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Tim Rogers babbles on for a while.
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Subject: On Japanese Games
Tim Rogers, a delightful young scamp living in Japan and living the life of an intellectual ne'er do well, recently posted a self-described "near-incomprehensible wall of text" over on Kotaku.  In typical Tim Rogers style he makes a few very interesting points, and pads these points with so much other stuff that you're always wondering if he's a blubbering lunatic or if perhaps you're a huge idiot.

In any case, down near the end of his textual rampage, he says this:

Quote by Tim Rogers, god's gift to keyboard sellers:
Way back in the 1980s, Nintendo was trying hard to outlaw game rental in Japan. They managed to succeed. What stingy consumers started doing was buying games, clearing them, and then selling them back to used shops as soon as they could. Sometimes, an interesting-looking game would come out, and a potential buyer would decide to wait for a used copy. (Maybe this sounds familiar.) A used copy doesn't amount to any money for the developer or publisher — just for the shop.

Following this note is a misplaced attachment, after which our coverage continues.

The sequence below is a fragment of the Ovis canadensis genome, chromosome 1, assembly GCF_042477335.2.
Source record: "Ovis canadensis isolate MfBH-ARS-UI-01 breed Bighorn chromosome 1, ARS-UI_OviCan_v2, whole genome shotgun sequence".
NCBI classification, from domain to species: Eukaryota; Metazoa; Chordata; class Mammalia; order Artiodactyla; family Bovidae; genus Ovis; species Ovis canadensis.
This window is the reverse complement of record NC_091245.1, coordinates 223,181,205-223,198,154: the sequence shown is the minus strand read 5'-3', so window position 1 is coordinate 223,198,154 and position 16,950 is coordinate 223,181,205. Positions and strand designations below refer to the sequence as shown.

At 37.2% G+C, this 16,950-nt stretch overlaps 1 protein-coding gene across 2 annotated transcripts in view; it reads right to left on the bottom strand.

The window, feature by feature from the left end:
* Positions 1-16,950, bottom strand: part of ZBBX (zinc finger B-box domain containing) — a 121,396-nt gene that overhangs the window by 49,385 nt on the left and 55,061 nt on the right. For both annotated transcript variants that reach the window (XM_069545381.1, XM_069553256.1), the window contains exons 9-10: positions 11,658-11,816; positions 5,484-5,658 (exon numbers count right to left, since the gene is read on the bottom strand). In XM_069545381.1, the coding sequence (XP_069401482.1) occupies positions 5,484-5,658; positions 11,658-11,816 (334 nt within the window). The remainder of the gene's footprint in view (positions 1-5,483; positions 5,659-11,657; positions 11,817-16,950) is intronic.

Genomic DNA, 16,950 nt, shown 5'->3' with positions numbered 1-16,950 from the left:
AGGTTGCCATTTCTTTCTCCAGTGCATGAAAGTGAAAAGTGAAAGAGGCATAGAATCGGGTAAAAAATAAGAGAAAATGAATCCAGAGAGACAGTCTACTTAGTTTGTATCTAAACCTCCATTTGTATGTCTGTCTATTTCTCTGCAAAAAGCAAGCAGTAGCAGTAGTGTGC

So what game developers started doing was

1. Making games needlessly difficult
2. Padding games with artificial barriers such as level-grinding, side quests, etc

What an interesting interpretation of a decidedly un-fun aspect of gaming.  I wonder how true it is.

Naturally, he follows up this interesting gem of what is almost certainly lopsided wisdom with his usual insanity vector adjustment:

Quote by Tim Rogers, Paid by the Word:
I tried to explain how creepy it was that Pikachu and jets had nothing to do with each other, that, as it was their coexistence was like two plastic-coated mattresses slowly rubbing against each other in a vacuum.
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